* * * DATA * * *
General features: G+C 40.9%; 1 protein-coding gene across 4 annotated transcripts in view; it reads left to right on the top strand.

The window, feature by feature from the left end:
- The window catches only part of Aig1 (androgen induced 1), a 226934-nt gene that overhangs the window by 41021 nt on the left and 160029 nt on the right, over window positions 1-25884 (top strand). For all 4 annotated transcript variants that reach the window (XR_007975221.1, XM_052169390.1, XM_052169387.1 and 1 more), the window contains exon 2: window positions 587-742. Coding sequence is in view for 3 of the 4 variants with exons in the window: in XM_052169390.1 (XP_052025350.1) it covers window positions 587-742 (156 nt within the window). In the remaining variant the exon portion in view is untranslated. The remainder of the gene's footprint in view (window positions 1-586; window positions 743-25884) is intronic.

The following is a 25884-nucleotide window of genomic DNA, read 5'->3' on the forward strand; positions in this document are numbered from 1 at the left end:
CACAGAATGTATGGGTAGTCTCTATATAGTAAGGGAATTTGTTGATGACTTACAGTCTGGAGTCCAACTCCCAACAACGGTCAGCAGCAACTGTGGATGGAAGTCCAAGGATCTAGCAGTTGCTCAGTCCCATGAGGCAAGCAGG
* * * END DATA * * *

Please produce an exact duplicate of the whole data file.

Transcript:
General features: G+C 40.9%; 1 protein-coding gene across 4 annotated transcripts in view; it reads left to right on the top strand.

The window, feature by feature from the left end:
- The window catches only part of Aig1 (androgen induced 1), a 226934-nt gene that overhangs the window by 41021 nt on the left and 160029 nt on the right, over window positions 1-25884 (top strand). For all 4 annotated transcript variants that reach the window (XR_007975221.1, XM_052169390.1, XM_052169387.1 and 1 more), the window contains exon 2: window positions 587-742. Coding sequence is in view for 3 of the 4 variants with exons in the window: in XM_052169390.1 (XP_052025350.1) it covers window positions 587-742 (156 nt within the window). In the remaining variant the exon portion in view is untranslated. The remainder of the gene's footprint in view (window positions 1-586; window positions 743-25884) is intronic.

The following is a 25884-nucleotide window of genomic DNA, read 5'->3' on the forward strand; positions in this document are numbered from 1 at the left end:
CACAGAATGTATGGGTAGTCTCTATATAGTAAGGGAATTTGTTGATGACTTACAGTCTGGAGTCCAACTCCCAACAACGGTCAGCAGCAACTGTGGATGGAAGTCCAAGGATCTAGCAGTTGCTCAGTCCCATGAGGCAAGCAGG